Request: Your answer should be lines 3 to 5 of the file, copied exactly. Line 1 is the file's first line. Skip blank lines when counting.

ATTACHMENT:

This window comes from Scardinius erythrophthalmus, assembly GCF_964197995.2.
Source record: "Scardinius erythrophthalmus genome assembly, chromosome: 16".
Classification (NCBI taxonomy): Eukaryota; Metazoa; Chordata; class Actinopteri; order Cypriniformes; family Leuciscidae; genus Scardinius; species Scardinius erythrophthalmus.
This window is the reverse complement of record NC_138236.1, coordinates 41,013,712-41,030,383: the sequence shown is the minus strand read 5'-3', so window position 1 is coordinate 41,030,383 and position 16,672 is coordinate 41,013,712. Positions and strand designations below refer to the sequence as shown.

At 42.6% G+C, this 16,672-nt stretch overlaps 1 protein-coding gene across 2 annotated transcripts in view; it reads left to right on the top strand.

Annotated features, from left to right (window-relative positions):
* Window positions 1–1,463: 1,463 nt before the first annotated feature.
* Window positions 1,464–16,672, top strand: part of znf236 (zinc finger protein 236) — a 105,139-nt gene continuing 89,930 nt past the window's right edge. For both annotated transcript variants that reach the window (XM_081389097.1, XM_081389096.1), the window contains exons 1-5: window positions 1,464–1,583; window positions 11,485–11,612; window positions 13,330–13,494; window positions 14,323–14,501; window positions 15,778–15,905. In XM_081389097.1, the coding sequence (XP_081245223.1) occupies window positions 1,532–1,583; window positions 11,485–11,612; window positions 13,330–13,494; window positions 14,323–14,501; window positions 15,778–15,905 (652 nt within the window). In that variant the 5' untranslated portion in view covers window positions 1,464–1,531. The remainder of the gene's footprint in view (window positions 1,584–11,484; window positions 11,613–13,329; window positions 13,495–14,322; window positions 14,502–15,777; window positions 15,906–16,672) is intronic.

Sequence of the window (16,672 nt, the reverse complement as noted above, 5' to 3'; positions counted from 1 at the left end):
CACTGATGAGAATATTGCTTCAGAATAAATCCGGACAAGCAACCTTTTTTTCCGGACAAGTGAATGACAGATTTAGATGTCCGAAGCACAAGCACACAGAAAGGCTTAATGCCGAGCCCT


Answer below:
Classification (NCBI taxonomy): Eukaryota; Metazoa; Chordata; class Actinopteri; order Cypriniformes; family Leuciscidae; genus Scardinius; species Scardinius erythrophthalmus.
This window is the reverse complement of record NC_138236.1, coordinates 41,013,712-41,030,383: the sequence shown is the minus strand read 5'-3', so window position 1 is coordinate 41,030,383 and position 16,672 is coordinate 41,013,712. Positions and strand designations below refer to the sequence as shown.

At 42.6% G+C, this 16,672-nt stretch overlaps 1 protein-coding gene across 2 annotated transcripts in view; it reads left to right on the top strand.